There was already a strong prompting within me to part ways with this company, and the supportive thoughts of my husband only reaffirmed this. So, I lost no time and put in my papers, even though I was advised by many, colleagues and others, to take the matter higher up to the authorities in the US. I decided against this as it could lead to unnecessary pain in the lives of many employees.
The decision to quit was not an easy one though, because but for the boss, everything else – position, remuneration, organisation’s standing, etc. – in that job was extremely satisfactory. Before I left, I sent a gratitude mail to the boss thanking him for all the support he had extended to me until then, and also wished him and the organisation the best in the future.
Now, my heart was light; I had no regrets about my decision, even though it was a big loss materially, as I was very sure that I did not want to be part of an organisation that did not respect human values.
I later learnt that after three months of my resignation, that organisation fell apart as the core team disintegrated and distanced from the company. Soon, the boss too was shown the door by the parent US company.
This only vindicated my belief that if we always discriminate well, and respect the voice of righteousness, that same righteousness will, in turn, protect us. In fact, it will not only safeguard us but also ensure our sustained welfare, as I saw it in my life. Leaving that company actually turned out to be a blessing in disguise for me, because that gave me a golden opportunity to explore entrepreneurial ventures, and today I am a successful and satisfied self-employed executive.
“Endurance is one of the most difficult disciplines,
but it is to the one who endures that the final victory comes.”
~ The Buddha
While, in this situation I was able to take a stand and live by it; adhering to truthful principles in life has not always been so easy or difficult (depending on how we look at it). I remember, in one of my previous employments in an IT product development organisation, when I was just two months old in the system, I was given the mandate to build a team of recruiters.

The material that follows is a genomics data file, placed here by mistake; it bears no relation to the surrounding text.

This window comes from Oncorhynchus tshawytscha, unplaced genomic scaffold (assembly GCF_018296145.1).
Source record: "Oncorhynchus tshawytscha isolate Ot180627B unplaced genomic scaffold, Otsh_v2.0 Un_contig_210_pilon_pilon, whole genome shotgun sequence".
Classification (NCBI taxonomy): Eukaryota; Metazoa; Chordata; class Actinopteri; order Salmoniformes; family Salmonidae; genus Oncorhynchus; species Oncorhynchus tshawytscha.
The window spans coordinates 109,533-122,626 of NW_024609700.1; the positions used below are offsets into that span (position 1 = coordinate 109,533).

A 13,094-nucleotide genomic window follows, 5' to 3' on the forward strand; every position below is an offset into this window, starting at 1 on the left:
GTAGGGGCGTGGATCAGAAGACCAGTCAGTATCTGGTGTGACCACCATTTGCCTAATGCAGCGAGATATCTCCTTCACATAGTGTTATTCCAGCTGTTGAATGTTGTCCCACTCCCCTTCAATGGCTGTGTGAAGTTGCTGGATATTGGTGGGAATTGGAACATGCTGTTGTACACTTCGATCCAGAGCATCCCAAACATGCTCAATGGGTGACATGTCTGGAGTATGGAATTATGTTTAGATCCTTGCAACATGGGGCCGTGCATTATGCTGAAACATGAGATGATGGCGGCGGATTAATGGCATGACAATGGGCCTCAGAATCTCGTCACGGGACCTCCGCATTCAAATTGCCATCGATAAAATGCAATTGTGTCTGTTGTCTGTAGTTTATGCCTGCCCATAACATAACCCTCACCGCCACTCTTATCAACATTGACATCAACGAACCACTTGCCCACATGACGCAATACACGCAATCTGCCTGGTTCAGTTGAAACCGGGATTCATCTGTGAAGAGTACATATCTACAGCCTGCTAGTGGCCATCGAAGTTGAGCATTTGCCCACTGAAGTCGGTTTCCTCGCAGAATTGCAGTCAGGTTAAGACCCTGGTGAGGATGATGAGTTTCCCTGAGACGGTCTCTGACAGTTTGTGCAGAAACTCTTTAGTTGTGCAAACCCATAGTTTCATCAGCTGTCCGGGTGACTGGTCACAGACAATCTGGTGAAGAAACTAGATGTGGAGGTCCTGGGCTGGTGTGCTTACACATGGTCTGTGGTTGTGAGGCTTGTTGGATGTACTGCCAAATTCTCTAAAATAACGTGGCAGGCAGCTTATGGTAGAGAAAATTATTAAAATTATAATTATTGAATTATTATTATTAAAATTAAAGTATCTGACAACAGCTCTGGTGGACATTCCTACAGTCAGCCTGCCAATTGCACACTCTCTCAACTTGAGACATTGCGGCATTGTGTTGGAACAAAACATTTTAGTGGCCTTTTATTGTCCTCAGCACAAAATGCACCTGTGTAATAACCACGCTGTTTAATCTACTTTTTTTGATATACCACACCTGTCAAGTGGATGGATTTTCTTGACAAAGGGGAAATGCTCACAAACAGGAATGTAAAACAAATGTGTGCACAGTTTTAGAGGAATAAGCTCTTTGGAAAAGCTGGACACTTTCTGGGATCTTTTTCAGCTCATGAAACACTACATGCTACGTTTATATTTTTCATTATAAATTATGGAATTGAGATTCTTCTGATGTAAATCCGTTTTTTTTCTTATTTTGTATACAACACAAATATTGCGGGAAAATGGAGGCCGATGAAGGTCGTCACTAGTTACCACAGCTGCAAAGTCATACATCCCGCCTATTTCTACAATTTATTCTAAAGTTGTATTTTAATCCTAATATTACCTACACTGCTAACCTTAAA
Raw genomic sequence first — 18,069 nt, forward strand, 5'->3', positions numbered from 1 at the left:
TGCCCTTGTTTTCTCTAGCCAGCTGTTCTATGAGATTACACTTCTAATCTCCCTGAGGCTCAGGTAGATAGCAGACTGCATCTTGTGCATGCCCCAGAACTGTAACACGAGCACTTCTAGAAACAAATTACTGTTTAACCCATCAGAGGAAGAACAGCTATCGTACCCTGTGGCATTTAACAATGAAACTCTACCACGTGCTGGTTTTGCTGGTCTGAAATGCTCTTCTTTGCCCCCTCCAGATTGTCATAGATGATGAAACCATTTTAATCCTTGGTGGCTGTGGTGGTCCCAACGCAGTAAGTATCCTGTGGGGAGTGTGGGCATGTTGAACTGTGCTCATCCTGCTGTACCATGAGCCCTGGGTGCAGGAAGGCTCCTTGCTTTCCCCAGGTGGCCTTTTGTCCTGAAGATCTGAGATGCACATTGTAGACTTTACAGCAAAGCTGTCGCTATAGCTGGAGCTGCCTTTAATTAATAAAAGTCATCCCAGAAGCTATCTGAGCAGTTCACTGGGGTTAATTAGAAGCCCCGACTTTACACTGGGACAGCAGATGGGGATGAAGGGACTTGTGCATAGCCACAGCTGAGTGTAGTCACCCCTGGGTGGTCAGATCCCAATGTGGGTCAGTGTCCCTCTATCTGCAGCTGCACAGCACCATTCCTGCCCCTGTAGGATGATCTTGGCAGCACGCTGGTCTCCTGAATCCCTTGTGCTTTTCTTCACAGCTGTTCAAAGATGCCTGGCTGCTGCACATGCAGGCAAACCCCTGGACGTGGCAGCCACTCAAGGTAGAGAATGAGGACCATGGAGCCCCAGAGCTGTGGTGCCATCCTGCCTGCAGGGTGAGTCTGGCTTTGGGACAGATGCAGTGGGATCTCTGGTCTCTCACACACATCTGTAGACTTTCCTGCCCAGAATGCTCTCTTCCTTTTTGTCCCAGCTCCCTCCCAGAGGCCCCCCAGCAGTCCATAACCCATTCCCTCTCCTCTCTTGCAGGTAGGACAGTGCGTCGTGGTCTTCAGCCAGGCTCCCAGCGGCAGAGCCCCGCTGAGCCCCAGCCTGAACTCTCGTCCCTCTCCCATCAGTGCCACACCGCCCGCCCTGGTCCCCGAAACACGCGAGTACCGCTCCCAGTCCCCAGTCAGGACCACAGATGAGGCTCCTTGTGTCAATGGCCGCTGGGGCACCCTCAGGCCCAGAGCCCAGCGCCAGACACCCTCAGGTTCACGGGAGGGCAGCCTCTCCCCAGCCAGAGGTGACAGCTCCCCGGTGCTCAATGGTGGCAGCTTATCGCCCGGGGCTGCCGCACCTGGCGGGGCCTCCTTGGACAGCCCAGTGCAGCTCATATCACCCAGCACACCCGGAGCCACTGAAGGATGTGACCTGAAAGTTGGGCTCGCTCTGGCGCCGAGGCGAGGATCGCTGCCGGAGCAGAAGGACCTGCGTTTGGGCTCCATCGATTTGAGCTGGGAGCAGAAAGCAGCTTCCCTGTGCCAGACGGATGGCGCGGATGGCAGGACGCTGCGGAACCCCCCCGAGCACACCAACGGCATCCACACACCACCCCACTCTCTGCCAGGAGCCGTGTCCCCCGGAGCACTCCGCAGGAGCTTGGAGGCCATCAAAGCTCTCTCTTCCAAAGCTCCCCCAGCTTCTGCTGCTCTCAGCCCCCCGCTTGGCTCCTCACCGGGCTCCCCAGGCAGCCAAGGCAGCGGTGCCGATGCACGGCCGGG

As I was going about this assignment diligently, identifying the right talents needed for the job, my boss, the Managing Director of the Company, wanted me to hire a particular individual. And this person, I learnt later, was actually referred by the Sales Director, who was in the good books of my boss. I was open to the idea so far as it met the requirements and so, interviewed this person. To my dismay, in spite of all the years of experience he had, at least on paper, and the recommendations that he came with, I did not find him having the required skill-set for an experienced recruiter; he did not seem to be a fit into the team.
I frankly shared these observations with my boss, but he just could not take it positively, as he had interviewed him even before hiring me and had decided to recruit him. Generally, we have three levels of interviews, and the other people who interviewed this person after me, also did not share great feedback about him.
Nevertheless, my boss directed me to hire him and I had no choice. But the most unfortunate thing was my boss misread that I felt insecure because of this person’s selection. In fact, he told me plainly that this recruiter would not be a threat to my position. Actually, I had never felt insecure, and my only dominating intention was to ensure that we hire a person who fits into the organisation culturally and also possesses the right set of expertise and knowledge.
However, there was little I could do in this circumstance, despite clearly being aware that the candidate lacked the required skill-set. Reluctantly, I processed his application and gave him the offer.
And what happened next was revealing. Within 20 days of his appointment, negative feedbacks about his lack of performance, uncouth interactions with internal customers, laid back attitude, etc. started pouring in from many departments. Besides, he was irregular to the office, citing personal reasons which were unconvincing.
I had to bring this to my boss’ notice, and also apprised him how our work was being adversely affected by the newcomer’s irresponsibility.